invoked to upset findings of the courts below.
Analysis and conclusions
13. In light of the contentions raised, it is necessary to consider the relevant
provisions of the Act. Section 2 defines ‘benami transaction’ as as any
transaction in which property is transferred to one person, for consideration
paid or provided by another person. Section 38
, prohibits entering such
8 “3. Prohibition of benami transactions-
transactions, barring for the benefit of wife or unmarried daughter. Section 4
reads as follows:
“4. Prohibition of the right to recover property held benami-
(1) No suit, claim or action to enforce any right in respect of any property
held benami against the person in whose name the property is held or
against any other person shall lie by or on behalf of a person claiming to be
the real owner of such property.
(2) No defence based on any right in respect of any property held benami,
whether against the person in whose name the property is held or against
any other person, shall be allowed in any suit, claim or action by or on
behalf of a person claiming to be the real owner of such property.
(3) Nothing in this section shall apply, -- (a) where the person in whose
name the property is held is a coparcener in a Hindu undivided family and
the property is held for the benefit of the coparceners in the family; or (b)
where the person in whose name the property is held is a trustee or other
person standing in a fiduciary capacity, and the property is held for the
benefit of another person for whom he is a trustee or towards whom he
stands in such capacity”
The courts, by concurrent finding, have concluded that the suit is barred by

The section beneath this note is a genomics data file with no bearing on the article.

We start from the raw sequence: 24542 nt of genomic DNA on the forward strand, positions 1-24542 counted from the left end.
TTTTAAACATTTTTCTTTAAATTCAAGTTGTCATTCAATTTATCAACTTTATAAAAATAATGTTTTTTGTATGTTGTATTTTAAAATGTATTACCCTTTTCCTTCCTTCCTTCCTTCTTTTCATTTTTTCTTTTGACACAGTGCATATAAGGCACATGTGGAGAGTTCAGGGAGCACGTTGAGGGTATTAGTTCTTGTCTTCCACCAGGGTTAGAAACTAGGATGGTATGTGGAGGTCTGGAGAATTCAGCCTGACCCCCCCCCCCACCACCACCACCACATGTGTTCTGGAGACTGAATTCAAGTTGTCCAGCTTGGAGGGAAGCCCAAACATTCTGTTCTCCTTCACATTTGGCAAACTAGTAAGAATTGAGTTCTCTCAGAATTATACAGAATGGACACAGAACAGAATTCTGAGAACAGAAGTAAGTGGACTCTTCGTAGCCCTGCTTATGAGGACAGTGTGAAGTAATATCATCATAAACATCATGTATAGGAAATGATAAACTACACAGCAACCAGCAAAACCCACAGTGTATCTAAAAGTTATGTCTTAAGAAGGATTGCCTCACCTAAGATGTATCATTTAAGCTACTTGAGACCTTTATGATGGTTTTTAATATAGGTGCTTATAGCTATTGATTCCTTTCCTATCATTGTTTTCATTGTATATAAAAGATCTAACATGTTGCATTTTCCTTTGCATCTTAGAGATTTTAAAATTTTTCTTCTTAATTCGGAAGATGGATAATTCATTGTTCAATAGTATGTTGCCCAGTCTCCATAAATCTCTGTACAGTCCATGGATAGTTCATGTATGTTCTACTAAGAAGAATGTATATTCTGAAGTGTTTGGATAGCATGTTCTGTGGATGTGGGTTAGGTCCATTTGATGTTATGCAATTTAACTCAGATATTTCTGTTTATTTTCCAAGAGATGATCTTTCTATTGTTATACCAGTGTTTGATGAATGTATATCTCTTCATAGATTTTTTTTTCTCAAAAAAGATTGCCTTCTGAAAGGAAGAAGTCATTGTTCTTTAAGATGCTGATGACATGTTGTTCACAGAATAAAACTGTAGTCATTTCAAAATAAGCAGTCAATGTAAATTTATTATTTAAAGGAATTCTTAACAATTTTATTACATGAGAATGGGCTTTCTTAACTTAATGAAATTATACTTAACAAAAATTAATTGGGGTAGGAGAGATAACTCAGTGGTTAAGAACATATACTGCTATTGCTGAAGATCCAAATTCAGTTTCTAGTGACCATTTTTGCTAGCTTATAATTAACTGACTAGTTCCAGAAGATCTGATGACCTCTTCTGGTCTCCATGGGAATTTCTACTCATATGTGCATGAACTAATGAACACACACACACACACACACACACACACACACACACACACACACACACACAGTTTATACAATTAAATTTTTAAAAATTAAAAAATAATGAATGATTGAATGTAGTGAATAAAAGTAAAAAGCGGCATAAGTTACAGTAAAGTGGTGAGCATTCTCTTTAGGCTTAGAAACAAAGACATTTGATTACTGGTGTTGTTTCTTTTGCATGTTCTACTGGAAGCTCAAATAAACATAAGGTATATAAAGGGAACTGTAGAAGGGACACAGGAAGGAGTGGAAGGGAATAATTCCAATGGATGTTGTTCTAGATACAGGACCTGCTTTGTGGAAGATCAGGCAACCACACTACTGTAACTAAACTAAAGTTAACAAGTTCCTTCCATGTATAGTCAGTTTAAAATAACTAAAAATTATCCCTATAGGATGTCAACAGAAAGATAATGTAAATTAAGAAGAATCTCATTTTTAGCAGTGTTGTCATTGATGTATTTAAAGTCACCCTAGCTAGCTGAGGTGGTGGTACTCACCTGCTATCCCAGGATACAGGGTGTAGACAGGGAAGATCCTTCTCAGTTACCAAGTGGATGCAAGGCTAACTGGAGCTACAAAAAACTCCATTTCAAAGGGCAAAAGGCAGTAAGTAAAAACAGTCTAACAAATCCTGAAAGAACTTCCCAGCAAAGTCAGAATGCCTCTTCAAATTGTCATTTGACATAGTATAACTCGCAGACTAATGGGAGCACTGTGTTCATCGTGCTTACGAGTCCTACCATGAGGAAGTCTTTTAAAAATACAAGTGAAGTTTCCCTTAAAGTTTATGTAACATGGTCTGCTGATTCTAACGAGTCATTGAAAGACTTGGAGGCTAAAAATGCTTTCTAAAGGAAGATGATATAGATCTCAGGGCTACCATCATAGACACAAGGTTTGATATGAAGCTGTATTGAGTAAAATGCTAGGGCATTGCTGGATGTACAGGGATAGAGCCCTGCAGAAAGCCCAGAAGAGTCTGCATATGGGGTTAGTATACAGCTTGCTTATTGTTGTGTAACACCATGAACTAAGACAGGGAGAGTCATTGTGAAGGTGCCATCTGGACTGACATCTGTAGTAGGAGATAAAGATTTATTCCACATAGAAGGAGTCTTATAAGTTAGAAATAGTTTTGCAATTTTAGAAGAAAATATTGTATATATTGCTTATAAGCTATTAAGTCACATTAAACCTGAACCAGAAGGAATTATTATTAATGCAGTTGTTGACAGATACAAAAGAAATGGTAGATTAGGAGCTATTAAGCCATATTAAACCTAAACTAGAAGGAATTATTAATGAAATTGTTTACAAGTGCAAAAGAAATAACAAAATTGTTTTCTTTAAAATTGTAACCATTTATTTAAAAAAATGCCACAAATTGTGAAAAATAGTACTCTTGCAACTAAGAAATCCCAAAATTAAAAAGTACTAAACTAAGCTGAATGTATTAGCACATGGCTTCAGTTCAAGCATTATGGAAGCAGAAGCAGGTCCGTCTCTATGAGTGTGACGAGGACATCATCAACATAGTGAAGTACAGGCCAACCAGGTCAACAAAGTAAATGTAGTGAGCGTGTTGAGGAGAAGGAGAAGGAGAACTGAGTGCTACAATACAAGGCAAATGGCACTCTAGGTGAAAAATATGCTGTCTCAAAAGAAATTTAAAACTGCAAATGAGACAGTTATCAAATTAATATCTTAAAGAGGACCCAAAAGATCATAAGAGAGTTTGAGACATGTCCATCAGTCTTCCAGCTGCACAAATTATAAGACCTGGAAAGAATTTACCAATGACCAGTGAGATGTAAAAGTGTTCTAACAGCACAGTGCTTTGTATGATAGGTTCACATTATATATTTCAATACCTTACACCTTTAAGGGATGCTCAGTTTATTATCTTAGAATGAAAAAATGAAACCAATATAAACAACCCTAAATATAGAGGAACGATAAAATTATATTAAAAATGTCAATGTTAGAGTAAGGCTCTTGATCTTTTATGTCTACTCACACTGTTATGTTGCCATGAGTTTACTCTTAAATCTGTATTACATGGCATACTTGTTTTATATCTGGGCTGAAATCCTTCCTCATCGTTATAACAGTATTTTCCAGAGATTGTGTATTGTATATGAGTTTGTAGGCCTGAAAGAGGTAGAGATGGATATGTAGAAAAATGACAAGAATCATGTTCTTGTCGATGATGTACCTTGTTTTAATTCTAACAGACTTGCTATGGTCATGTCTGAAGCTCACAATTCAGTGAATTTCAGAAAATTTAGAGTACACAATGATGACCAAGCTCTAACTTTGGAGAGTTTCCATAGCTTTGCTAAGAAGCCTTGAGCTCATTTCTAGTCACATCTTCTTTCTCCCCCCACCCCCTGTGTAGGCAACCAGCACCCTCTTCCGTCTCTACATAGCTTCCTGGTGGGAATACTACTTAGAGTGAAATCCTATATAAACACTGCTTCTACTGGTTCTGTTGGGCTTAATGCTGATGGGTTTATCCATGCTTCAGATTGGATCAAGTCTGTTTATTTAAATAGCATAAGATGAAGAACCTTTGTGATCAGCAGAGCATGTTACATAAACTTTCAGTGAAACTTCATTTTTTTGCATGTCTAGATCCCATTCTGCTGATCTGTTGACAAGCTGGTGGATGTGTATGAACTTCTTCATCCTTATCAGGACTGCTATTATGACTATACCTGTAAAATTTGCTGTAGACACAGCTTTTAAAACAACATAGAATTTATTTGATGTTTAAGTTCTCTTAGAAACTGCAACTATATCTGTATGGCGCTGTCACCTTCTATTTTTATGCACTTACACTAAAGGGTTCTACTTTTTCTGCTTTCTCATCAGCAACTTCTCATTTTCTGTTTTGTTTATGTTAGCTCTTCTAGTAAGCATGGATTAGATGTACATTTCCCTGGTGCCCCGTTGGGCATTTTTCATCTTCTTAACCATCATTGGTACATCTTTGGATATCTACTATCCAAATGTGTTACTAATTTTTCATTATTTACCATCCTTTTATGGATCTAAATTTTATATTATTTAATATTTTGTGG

Section 4(1) of the Act, whereas the petitioner-plaintiffs urge that the exception
in Section 4(3), applies to the present case.
14. The written statement filed by the first defendant - Vijay Kumar (now
deceased), contains an explicit admission that the suit property was purchased
when he was a minor. He does not however, mention how he purchased the
same. It is simply claimed that the numerous properties in question, were
bought by him, in his name, and his younger brother’s name.
15. However, Vijay’s younger brother - Rajendra Kumar (second defendant)
in his written statement filed in the suit proceedings, categorically states in
relation to the suit property that “the defendant No. 1 knowing this fact very well
that the plaintiff no. 1 had purchased aforementioned property for the welfare of
his family, which is joint property, has sold the land deliberately by deriving
(1) No person shall enter into any benami transaction.
(2) Nothing in sub-section (1) shall apply to the purchase of property by any person in the name of his
wife or unmarried daughter and it shall be presumed, unless the contrary is proved, that the said property had
been purchased for the benefit of the wife of the unmarried daughter.
(3) Whoever enters into any benami transaction shall be punishable with imprisonment for a term